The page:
24 photographs, 4 maps, index
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[LaPier’s] book refreshingly is tied to her extended family, especially its women, instead of the generalized ‘Blackfoot’ of most outside ethnographers. Readable in style, [Invisible Reality] conveys the self-respect and confidence that paternalist governance and poverty could not defeat.—A. B. Kehoe, Choice
Rosalyn R. LaPier demonstrates that Blackfeet history is incomplete without an understanding of the Blackfeet people’s relationship and mode of interaction with the “invisible reality” of the supernatural world. Religious beliefs provided the Blackfeet with continuity through privations and changing times. The stories they passed to new generations and outsiders reveal the fundamental philosophy of Blackfeet existence, namely the belief that they could alter, change, or control nature to suit their needs and that they were able to do so with the assistance of supernatural allies. The Blackfeet did not believe they had to adapt to nature. They made nature adapt. Their relationship with the supernatural provided the Blackfeet with stability and made predictable the seeming unpredictability of the natural world in which they lived.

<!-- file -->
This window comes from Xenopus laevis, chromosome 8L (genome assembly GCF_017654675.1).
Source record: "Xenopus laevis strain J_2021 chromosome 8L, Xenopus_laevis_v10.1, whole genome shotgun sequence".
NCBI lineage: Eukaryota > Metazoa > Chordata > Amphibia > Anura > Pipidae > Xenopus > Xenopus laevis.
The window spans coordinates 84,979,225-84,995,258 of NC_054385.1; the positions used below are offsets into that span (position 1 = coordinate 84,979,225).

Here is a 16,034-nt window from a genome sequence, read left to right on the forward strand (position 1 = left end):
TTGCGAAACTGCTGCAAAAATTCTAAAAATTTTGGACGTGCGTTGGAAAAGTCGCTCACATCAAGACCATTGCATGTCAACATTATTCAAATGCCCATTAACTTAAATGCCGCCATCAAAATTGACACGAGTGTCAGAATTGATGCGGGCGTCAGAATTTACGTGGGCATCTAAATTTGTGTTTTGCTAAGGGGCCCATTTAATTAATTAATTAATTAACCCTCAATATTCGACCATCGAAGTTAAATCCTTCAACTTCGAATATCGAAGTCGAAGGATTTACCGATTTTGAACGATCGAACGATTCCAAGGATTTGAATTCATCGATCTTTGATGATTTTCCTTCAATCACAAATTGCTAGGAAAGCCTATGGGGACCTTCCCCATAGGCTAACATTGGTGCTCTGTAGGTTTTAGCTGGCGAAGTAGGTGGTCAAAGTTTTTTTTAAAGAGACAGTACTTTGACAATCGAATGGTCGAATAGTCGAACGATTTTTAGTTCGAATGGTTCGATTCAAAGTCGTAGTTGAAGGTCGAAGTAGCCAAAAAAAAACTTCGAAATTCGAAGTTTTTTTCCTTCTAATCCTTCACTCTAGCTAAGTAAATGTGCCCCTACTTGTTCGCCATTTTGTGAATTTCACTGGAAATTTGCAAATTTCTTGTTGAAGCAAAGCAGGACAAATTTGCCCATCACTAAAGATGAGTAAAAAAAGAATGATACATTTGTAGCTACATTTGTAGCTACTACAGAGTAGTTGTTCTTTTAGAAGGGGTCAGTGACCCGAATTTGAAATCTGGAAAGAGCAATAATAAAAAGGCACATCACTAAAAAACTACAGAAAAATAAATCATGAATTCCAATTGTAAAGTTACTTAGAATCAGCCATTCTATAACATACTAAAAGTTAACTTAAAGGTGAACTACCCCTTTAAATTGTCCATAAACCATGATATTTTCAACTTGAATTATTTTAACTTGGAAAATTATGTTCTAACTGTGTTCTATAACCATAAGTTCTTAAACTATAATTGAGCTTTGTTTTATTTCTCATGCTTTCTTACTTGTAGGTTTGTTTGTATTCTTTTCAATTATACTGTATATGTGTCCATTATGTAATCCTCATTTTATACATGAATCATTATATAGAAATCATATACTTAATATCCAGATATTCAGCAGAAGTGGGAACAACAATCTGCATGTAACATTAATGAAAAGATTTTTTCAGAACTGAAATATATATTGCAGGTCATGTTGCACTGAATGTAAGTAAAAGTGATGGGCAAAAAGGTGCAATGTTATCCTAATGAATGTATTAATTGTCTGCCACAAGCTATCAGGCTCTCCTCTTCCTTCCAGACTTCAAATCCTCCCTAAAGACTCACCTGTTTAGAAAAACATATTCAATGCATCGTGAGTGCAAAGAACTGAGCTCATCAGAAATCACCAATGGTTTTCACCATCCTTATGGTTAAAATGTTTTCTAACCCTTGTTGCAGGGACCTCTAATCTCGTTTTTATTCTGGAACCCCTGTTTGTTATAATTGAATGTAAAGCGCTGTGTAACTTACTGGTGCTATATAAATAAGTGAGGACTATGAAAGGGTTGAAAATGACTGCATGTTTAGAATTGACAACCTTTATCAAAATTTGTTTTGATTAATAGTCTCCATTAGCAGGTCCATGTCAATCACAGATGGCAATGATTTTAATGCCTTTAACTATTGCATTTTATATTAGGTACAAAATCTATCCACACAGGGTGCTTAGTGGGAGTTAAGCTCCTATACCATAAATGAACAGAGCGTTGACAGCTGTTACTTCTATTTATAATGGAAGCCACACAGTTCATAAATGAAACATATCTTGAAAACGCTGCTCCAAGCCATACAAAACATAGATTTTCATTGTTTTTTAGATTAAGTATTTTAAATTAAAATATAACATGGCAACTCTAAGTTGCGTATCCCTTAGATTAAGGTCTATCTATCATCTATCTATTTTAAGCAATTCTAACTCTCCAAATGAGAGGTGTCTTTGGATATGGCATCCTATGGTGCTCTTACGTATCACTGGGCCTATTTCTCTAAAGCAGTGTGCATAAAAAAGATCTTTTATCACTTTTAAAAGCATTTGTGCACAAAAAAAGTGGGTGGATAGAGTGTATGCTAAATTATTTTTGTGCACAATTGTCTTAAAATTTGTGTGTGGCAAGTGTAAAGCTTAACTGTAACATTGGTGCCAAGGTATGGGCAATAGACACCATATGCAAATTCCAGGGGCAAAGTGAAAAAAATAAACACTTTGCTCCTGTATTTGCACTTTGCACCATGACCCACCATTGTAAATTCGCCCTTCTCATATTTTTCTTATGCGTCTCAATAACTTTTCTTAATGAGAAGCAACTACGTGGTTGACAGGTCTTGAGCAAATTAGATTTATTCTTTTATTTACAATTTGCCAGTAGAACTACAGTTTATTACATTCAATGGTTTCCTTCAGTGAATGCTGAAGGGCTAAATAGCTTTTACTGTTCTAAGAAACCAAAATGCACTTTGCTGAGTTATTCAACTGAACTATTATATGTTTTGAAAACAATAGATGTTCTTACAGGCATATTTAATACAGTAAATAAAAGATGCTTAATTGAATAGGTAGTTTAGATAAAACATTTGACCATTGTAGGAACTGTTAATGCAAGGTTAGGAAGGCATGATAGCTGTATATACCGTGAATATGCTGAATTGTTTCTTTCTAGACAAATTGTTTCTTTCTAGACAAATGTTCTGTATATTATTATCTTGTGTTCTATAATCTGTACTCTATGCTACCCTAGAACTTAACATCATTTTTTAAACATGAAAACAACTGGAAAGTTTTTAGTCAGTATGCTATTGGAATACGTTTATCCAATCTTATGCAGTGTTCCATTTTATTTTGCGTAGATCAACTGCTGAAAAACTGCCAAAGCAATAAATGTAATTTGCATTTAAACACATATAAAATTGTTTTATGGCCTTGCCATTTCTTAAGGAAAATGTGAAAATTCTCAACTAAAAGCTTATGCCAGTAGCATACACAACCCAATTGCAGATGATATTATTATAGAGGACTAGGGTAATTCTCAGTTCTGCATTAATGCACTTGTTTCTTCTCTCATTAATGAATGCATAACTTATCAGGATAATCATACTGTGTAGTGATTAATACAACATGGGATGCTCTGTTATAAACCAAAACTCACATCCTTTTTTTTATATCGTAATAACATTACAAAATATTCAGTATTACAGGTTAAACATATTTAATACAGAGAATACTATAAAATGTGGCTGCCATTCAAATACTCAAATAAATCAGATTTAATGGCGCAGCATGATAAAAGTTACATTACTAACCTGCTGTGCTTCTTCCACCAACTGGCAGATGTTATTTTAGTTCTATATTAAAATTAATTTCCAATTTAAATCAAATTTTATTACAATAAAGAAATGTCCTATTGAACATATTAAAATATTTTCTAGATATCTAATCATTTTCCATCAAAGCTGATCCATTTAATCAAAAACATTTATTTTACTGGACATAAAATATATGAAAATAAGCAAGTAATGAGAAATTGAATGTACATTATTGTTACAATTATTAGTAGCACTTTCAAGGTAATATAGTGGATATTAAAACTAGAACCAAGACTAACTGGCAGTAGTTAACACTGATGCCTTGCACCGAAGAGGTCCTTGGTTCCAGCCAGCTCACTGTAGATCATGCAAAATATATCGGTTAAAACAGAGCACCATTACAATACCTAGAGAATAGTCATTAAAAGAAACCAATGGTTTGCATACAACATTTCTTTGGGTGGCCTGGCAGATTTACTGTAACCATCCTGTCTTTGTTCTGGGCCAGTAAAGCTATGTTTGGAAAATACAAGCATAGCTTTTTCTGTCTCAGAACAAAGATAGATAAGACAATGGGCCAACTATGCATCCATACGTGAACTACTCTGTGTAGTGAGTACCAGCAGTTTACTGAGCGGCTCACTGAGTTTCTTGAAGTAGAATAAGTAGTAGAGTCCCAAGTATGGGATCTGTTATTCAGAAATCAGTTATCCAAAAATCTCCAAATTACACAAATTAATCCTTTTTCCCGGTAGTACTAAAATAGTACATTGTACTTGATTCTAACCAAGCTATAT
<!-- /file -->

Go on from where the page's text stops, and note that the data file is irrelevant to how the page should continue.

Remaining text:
In Invisible Reality LaPier presents an unconventional, creative, and innovative history that blends extensive archival research, vignettes of family stories, and traditional knowledge learned from elders along with personal reflections on her own journey learning Blackfeet stories. The result is a nuanced look at the history of the Blackfeet and their relationship with the natural world.